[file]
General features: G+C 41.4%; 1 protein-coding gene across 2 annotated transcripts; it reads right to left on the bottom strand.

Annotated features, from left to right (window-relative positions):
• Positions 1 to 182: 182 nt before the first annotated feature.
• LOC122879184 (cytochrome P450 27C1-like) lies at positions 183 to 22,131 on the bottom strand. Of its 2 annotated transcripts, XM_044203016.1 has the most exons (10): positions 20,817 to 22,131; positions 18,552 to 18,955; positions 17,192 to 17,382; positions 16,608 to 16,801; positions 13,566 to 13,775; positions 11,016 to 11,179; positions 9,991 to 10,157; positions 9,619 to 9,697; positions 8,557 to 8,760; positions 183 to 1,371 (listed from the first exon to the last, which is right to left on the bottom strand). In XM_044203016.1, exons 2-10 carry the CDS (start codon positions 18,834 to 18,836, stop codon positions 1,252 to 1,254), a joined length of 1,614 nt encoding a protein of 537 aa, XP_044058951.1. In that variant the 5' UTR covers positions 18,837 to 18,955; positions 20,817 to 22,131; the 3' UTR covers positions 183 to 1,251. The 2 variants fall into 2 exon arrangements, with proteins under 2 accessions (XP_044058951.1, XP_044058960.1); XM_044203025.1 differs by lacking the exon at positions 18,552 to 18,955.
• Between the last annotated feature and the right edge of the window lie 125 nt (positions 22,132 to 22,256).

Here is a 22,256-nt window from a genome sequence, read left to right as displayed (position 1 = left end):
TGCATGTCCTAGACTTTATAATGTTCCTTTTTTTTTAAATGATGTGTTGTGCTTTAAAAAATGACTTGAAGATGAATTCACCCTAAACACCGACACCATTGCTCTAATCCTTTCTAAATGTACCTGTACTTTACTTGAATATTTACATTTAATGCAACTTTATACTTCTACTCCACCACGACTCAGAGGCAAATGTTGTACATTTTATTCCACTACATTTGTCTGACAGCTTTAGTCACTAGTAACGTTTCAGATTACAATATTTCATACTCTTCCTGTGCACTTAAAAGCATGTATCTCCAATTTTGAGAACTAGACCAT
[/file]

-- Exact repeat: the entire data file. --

General features: G+C 41.4%; 1 protein-coding gene across 2 annotated transcripts; it reads right to left on the bottom strand.

Annotated features, from left to right (window-relative positions):
• Positions 1 to 182: 182 nt before the first annotated feature.
• LOC122879184 (cytochrome P450 27C1-like) lies at positions 183 to 22,131 on the bottom strand. Of its 2 annotated transcripts, XM_044203016.1 has the most exons (10): positions 20,817 to 22,131; positions 18,552 to 18,955; positions 17,192 to 17,382; positions 16,608 to 16,801; positions 13,566 to 13,775; positions 11,016 to 11,179; positions 9,991 to 10,157; positions 9,619 to 9,697; positions 8,557 to 8,760; positions 183 to 1,371 (listed from the first exon to the last, which is right to left on the bottom strand). In XM_044203016.1, exons 2-10 carry the CDS (start codon positions 18,834 to 18,836, stop codon positions 1,252 to 1,254), a joined length of 1,614 nt encoding a protein of 537 aa, XP_044058951.1. In that variant the 5' UTR covers positions 18,837 to 18,955; positions 20,817 to 22,131; the 3' UTR covers positions 183 to 1,251. The 2 variants fall into 2 exon arrangements, with proteins under 2 accessions (XP_044058951.1, XP_044058960.1); XM_044203025.1 differs by lacking the exon at positions 18,552 to 18,955.
• Between the last annotated feature and the right edge of the window lie 125 nt (positions 22,132 to 22,256).

Here is a 22,256-nt window from a genome sequence, read left to right as displayed (position 1 = left end):
TGCATGTCCTAGACTTTATAATGTTCCTTTTTTTTTAAATGATGTGTTGTGCTTTAAAAAATGACTTGAAGATGAATTCACCCTAAACACCGACACCATTGCTCTAATCCTTTCTAAATGTACCTGTACTTTACTTGAATATTTACATTTAATGCAACTTTATACTTCTACTCCACCACGACTCAGAGGCAAATGTTGTACATTTTATTCCACTACATTTGTCTGACAGCTTTAGTCACTAGTAACGTTTCAGATTACAATATTTCATACTCTTCCTGTGCACTTAAAAGCATGTATCTCCAATTTTGAGAACTAGACCAT